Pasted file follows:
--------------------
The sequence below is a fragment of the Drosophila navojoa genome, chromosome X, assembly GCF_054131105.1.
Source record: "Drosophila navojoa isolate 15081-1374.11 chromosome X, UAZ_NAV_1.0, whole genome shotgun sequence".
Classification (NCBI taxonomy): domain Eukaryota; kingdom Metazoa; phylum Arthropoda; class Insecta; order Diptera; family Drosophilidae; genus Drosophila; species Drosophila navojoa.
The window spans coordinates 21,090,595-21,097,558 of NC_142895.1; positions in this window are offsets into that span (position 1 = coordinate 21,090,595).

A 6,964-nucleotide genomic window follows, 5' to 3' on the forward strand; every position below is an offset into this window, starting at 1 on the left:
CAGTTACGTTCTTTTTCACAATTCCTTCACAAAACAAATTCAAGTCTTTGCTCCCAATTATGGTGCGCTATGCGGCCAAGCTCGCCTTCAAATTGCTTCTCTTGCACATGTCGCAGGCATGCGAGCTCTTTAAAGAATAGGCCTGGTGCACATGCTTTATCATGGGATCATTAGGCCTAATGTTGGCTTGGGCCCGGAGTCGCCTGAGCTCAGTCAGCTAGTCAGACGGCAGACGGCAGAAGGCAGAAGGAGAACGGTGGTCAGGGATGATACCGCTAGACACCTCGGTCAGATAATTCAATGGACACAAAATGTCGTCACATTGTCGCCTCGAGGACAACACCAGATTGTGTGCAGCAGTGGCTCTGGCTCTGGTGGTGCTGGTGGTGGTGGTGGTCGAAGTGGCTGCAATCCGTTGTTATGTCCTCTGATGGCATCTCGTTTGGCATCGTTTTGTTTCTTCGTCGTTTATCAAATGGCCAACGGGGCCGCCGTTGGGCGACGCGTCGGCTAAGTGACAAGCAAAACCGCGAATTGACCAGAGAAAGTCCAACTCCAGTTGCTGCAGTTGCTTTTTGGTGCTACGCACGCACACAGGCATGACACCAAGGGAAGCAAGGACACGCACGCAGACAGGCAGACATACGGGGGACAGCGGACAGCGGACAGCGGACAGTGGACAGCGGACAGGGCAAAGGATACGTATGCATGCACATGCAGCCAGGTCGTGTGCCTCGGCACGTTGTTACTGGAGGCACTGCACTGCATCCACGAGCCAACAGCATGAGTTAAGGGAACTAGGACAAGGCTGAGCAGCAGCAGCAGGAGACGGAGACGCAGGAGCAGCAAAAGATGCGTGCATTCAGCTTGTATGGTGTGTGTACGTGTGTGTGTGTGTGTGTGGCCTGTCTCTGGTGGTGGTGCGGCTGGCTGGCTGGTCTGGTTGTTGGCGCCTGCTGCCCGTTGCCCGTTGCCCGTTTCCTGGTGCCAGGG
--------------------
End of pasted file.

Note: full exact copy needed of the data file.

The sequence below is a fragment of the Drosophila navojoa genome, chromosome X, assembly GCF_054131105.1.
Source record: "Drosophila navojoa isolate 15081-1374.11 chromosome X, UAZ_NAV_1.0, whole genome shotgun sequence".
Classification (NCBI taxonomy): domain Eukaryota; kingdom Metazoa; phylum Arthropoda; class Insecta; order Diptera; family Drosophilidae; genus Drosophila; species Drosophila navojoa.
The window spans coordinates 21,090,595-21,097,558 of NC_142895.1; positions in this window are offsets into that span (position 1 = coordinate 21,090,595).

A 6,964-nucleotide genomic window follows, 5' to 3' on the forward strand; every position below is an offset into this window, starting at 1 on the left:
CAGTTACGTTCTTTTTCACAATTCCTTCACAAAACAAATTCAAGTCTTTGCTCCCAATTATGGTGCGCTATGCGGCCAAGCTCGCCTTCAAATTGCTTCTCTTGCACATGTCGCAGGCATGCGAGCTCTTTAAAGAATAGGCCTGGTGCACATGCTTTATCATGGGATCATTAGGCCTAATGTTGGCTTGGGCCCGGAGTCGCCTGAGCTCAGTCAGCTAGTCAGACGGCAGACGGCAGAAGGCAGAAGGAGAACGGTGGTCAGGGATGATACCGCTAGACACCTCGGTCAGATAATTCAATGGACACAAAATGTCGTCACATTGTCGCCTCGAGGACAACACCAGATTGTGTGCAGCAGTGGCTCTGGCTCTGGTGGTGCTGGTGGTGGTGGTGGTCGAAGTGGCTGCAATCCGTTGTTATGTCCTCTGATGGCATCTCGTTTGGCATCGTTTTGTTTCTTCGTCGTTTATCAAATGGCCAACGGGGCCGCCGTTGGGCGACGCGTCGGCTAAGTGACAAGCAAAACCGCGAATTGACCAGAGAAAGTCCAACTCCAGTTGCTGCAGTTGCTTTTTGGTGCTACGCACGCACACAGGCATGACACCAAGGGAAGCAAGGACACGCACGCAGACAGGCAGACATACGGGGGACAGCGGACAGCGGACAGCGGACAGTGGACAGCGGACAGGGCAAAGGATACGTATGCATGCACATGCAGCCAGGTCGTGTGCCTCGGCACGTTGTTACTGGAGGCACTGCACTGCATCCACGAGCCAACAGCATGAGTTAAGGGAACTAGGACAAGGCTGAGCAGCAGCAGCAGGAGACGGAGACGCAGGAGCAGCAAAAGATGCGTGCATTCAGCTTGTATGGTGTGTGTACGTGTGTGTGTGTGTGTGTGGCCTGTCTCTGGTGGTGGTGCGGCTGGCTGGCTGGTCTGGTTGTTGGCGCCTGCTGCCCGTTGCCCGTTGCCCGTTTCCTGGTGCCAGGG